Industrialization was triggered by the elaboration of sixteenth and seventeenth century steam engines.
A double acting steam engine from the 1790s
Steam Engine's influences | prototype | Engine parts | James Watt | critique | Transportation
This "double-acting" device was used to increase the efficiency of a single cylinder by adding an extra cylinder to bleed off the exhaust heat from the main cylinder after it expanded, and was used to start the main drive shaft.
|The steam engine dates to the 1690s, was perfected in the 1720s and improved by James Watt to increase its power output and versatility in 1776.
The Newcomen Engine
|The mechanical age, that had begun with organs and clocks, was accelerated in the widespread application of this new technological complex of steam engines for use in the the drainage of mines where coal was extracted for use in iron making. Because the cylinders of the engine had to be of high grade iron, the relation of these advances was described as "Thus steam engines developed in symbiosis with the iron industry, as well as with coal mining."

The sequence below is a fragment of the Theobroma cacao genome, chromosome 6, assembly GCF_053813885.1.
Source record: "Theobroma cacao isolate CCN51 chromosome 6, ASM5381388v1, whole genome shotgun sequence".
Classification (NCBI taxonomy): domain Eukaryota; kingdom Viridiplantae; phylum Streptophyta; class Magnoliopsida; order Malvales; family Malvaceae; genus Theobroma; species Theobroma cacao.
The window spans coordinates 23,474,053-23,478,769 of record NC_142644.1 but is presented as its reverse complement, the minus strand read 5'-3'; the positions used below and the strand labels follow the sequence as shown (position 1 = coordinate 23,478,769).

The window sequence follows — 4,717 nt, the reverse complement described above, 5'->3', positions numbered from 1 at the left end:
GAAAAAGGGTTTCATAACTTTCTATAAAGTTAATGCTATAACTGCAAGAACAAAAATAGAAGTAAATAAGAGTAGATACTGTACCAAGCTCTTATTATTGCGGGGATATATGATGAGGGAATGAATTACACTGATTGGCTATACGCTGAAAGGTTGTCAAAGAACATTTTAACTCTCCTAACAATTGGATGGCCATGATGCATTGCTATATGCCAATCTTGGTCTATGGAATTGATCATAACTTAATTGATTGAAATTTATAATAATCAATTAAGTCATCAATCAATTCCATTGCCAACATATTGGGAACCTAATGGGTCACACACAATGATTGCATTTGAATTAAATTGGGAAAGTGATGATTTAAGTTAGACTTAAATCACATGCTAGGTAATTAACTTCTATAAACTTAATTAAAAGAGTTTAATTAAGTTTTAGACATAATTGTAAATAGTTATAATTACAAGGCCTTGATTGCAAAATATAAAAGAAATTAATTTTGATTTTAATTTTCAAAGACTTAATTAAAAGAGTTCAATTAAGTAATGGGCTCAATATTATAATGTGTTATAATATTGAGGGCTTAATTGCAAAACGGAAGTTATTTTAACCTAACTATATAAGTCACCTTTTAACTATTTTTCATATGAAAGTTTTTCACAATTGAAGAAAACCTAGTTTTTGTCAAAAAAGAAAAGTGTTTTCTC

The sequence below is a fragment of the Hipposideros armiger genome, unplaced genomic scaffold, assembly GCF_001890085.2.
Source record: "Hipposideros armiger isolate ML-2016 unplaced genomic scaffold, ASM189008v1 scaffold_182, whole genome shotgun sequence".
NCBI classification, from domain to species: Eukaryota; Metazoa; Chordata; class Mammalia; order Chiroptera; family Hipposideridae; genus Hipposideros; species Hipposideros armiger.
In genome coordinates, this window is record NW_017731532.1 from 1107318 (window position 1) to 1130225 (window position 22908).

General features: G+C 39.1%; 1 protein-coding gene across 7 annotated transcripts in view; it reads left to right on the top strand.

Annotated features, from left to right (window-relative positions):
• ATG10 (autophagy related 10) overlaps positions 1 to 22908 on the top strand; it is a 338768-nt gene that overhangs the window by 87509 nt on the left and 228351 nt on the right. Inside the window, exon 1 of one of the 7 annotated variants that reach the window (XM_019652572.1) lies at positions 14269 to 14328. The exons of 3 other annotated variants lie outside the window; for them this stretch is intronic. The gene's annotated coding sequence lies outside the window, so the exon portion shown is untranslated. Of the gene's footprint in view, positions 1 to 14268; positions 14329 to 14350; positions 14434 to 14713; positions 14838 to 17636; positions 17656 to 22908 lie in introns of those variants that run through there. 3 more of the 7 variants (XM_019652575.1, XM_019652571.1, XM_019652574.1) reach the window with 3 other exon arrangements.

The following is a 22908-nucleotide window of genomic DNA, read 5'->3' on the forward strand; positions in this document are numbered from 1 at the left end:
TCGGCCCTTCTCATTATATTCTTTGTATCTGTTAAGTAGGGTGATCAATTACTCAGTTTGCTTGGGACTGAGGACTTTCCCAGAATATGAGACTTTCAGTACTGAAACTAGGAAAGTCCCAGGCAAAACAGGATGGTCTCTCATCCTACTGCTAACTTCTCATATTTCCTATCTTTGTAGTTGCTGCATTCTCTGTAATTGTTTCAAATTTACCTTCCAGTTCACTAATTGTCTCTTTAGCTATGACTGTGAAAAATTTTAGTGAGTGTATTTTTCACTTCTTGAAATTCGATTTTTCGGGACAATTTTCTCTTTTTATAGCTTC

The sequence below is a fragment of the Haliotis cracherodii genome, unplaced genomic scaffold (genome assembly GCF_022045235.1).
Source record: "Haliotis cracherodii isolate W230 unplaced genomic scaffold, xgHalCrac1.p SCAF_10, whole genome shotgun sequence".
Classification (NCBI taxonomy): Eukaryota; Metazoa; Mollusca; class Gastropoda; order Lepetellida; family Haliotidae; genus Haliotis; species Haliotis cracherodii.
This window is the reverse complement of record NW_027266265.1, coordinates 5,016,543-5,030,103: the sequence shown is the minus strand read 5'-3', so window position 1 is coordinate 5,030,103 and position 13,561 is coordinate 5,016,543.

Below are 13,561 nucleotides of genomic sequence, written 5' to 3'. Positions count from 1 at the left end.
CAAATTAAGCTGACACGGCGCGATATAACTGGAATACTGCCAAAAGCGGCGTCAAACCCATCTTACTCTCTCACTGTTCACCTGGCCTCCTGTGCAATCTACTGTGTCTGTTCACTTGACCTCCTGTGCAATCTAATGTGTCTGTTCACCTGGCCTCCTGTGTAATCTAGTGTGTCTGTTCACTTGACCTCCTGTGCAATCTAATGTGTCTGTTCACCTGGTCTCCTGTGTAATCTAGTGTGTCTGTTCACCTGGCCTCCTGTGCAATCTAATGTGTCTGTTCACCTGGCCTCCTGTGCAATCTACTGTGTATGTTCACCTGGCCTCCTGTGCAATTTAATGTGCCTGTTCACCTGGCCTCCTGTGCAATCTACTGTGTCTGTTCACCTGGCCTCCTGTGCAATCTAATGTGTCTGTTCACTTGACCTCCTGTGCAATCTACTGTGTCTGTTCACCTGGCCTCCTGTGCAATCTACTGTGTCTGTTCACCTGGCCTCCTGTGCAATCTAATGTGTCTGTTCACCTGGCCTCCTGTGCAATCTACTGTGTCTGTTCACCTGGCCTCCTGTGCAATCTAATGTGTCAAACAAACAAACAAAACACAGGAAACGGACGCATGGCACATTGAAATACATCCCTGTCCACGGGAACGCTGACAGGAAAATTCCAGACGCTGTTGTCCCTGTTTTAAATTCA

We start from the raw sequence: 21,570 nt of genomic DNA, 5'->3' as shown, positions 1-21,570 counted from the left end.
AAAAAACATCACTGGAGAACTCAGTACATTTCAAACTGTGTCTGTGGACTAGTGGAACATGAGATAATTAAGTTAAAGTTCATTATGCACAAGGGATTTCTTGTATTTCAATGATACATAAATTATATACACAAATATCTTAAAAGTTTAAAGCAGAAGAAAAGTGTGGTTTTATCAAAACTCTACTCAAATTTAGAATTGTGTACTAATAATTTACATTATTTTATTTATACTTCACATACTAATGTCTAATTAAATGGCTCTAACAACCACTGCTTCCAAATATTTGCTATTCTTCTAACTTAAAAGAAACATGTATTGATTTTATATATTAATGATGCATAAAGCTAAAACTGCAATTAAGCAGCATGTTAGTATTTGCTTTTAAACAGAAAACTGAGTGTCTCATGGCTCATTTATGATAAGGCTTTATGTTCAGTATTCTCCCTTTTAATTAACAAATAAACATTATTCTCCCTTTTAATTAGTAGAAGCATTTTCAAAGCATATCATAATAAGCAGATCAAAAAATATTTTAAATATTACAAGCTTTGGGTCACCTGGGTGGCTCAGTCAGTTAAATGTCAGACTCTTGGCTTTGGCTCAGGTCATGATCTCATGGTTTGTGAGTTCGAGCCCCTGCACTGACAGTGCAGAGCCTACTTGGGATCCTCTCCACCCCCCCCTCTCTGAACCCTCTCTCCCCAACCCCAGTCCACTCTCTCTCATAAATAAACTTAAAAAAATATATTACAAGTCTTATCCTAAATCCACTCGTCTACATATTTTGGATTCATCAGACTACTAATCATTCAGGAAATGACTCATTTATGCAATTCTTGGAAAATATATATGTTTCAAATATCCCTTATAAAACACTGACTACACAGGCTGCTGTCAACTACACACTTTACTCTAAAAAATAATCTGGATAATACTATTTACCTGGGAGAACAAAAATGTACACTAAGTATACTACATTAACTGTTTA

|Arnold Pacey, Technology in World Civilization, p. 113.
|Automatic devices had been used very early in pipe organs, but the steam engine had a far wider application to other inventions and replaced the clock, pipe organ, and even gunpowder as a trigger of the modern age because it could be equally effective in moving machinery in coal mines or textile mills, or lumber mills and mills for grinding grains.
|So important was the steam engine that many historians call its invention and wider application: the industrial revolution. It is however a key element in the mechanical transformation of tools, organization and cultural values.
The double acting steam engine's efficiency was enhanced by one cylinder --called the condensing cylinder that stayed cold and the traditionally heated cylinder where the steam expanded and pushed the piston to move the drive shaft in a more consistent motion than the older Newcomen engine.
The new design made for both portability and the capacity to perpendicularly rotate the engine from its vertical up and down motion to a horizontal position that allowed for side to side motion. It is this very versatility that allowed for the spread of the machinery; but altering the position of the steam engine would make steam ships and railway engines ubiquitous.
See industrial revolution.
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